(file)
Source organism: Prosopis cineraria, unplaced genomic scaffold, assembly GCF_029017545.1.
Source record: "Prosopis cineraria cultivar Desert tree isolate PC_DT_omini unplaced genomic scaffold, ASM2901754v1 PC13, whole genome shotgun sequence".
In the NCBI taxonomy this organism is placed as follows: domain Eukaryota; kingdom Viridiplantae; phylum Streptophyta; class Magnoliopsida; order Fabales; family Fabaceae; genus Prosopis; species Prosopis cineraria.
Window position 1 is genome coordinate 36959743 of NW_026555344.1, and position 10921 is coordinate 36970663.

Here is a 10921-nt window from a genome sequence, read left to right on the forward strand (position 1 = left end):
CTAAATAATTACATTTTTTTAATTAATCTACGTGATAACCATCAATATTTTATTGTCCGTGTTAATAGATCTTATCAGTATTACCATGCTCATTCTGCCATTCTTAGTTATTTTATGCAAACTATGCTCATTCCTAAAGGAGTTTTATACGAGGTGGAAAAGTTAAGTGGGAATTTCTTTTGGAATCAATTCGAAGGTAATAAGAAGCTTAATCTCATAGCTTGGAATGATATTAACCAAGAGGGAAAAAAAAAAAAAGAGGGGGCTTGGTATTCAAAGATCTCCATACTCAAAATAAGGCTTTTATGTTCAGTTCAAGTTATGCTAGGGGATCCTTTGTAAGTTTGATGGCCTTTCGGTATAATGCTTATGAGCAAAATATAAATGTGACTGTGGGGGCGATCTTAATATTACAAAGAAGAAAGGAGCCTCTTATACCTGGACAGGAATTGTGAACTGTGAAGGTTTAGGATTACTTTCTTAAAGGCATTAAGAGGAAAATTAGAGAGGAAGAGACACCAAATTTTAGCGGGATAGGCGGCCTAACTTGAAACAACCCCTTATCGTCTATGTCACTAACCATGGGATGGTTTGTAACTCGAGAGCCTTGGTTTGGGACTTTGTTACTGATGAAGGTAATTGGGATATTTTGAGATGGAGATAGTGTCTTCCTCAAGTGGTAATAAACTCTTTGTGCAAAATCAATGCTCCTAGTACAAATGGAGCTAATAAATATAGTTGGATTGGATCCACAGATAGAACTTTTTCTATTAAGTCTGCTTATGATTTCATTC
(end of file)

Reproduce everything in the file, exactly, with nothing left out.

Source organism: Prosopis cineraria, unplaced genomic scaffold, assembly GCF_029017545.1.
Source record: "Prosopis cineraria cultivar Desert tree isolate PC_DT_omini unplaced genomic scaffold, ASM2901754v1 PC13, whole genome shotgun sequence".
In the NCBI taxonomy this organism is placed as follows: domain Eukaryota; kingdom Viridiplantae; phylum Streptophyta; class Magnoliopsida; order Fabales; family Fabaceae; genus Prosopis; species Prosopis cineraria.
Window position 1 is genome coordinate 36959743 of NW_026555344.1, and position 10921 is coordinate 36970663.

Here is a 10921-nt window from a genome sequence, read left to right on the forward strand (position 1 = left end):
CTAAATAATTACATTTTTTTAATTAATCTACGTGATAACCATCAATATTTTATTGTCCGTGTTAATAGATCTTATCAGTATTACCATGCTCATTCTGCCATTCTTAGTTATTTTATGCAAACTATGCTCATTCCTAAAGGAGTTTTATACGAGGTGGAAAAGTTAAGTGGGAATTTCTTTTGGAATCAATTCGAAGGTAATAAGAAGCTTAATCTCATAGCTTGGAATGATATTAACCAAGAGGGAAAAAAAAAAAAAGAGGGGGCTTGGTATTCAAAGATCTCCATACTCAAAATAAGGCTTTTATGTTCAGTTCAAGTTATGCTAGGGGATCCTTTGTAAGTTTGATGGCCTTTCGGTATAATGCTTATGAGCAAAATATAAATGTGACTGTGGGGGCGATCTTAATATTACAAAGAAGAAAGGAGCCTCTTATACCTGGACAGGAATTGTGAACTGTGAAGGTTTAGGATTACTTTCTTAAAGGCATTAAGAGGAAAATTAGAGAGGAAGAGACACCAAATTTTAGCGGGATAGGCGGCCTAACTTGAAACAACCCCTTATCGTCTATGTCACTAACCATGGGATGGTTTGTAACTCGAGAGCCTTGGTTTGGGACTTTGTTACTGATGAAGGTAATTGGGATATTTTGAGATGGAGATAGTGTCTTCCTCAAGTGGTAATAAACTCTTTGTGCAAAATCAATGCTCCTAGTACAAATGGAGCTAATAAATATAGTTGGATTGGATCCACAGATAGAACTTTTTCTATTAAGTCTGCTTATGATTTCATTC